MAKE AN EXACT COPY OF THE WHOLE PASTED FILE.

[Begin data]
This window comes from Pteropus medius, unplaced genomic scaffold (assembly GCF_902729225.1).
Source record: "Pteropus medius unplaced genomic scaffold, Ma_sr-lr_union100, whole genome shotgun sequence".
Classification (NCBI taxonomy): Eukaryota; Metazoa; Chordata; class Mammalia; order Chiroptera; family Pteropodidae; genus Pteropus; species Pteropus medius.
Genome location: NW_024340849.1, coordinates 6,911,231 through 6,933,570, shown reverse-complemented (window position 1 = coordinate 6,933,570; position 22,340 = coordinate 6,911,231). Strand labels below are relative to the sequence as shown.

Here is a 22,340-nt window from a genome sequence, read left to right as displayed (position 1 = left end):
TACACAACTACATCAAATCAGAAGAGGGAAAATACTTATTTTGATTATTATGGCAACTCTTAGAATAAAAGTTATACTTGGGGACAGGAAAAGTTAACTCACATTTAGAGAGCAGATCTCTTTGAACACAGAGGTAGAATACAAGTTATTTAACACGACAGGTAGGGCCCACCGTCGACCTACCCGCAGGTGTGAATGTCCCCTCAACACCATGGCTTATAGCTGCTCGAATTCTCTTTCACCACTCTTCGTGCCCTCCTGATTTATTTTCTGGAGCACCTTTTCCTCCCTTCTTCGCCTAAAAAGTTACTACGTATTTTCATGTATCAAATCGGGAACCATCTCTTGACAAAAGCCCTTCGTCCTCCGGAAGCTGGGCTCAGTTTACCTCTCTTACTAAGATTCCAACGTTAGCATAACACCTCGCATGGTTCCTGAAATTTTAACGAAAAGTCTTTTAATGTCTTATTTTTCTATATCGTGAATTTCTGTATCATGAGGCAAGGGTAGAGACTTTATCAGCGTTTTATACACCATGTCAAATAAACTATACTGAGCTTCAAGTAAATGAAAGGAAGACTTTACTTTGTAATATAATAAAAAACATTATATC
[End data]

This window comes from Pteropus medius, unplaced genomic scaffold (assembly GCF_902729225.1).
Source record: "Pteropus medius unplaced genomic scaffold, Ma_sr-lr_union100, whole genome shotgun sequence".
Classification (NCBI taxonomy): Eukaryota; Metazoa; Chordata; class Mammalia; order Chiroptera; family Pteropodidae; genus Pteropus; species Pteropus medius.
Genome location: NW_024340849.1, coordinates 6,911,231 through 6,933,570, shown reverse-complemented (window position 1 = coordinate 6,933,570; position 22,340 = coordinate 6,911,231). Strand labels below are relative to the sequence as shown.

Here is a 22,340-nt window from a genome sequence, read left to right as displayed (position 1 = left end):
TACACAACTACATCAAATCAGAAGAGGGAAAATACTTATTTTGATTATTATGGCAACTCTTAGAATAAAAGTTATACTTGGGGACAGGAAAAGTTAACTCACATTTAGAGAGCAGATCTCTTTGAACACAGAGGTAGAATACAAGTTATTTAACACGACAGGTAGGGCCCACCGTCGACCTACCCGCAGGTGTGAATGTCCCCTCAACACCATGGCTTATAGCTGCTCGAATTCTCTTTCACCACTCTTCGTGCCCTCCTGATTTATTTTCTGGAGCACCTTTTCCTCCCTTCTTCGCCTAAAAAGTTACTACGTATTTTCATGTATCAAATCGGGAACCATCTCTTGACAAAAGCCCTTCGTCCTCCGGAAGCTGGGCTCAGTTTACCTCTCTTACTAAGATTCCAACGTTAGCATAACACCTCGCATGGTTCCTGAAATTTTAACGAAAAGTCTTTTAATGTCTTATTTTTCTATATCGTGAATTTCTGTATCATGAGGCAAGGGTAGAGACTTTATCAGCGTTTTATACACCATGTCAAATAAACTATACTGAGCTTCAAGTAAATGAAAGGAAGACTTTACTTTGTAATATAATAAAAAACATTATATC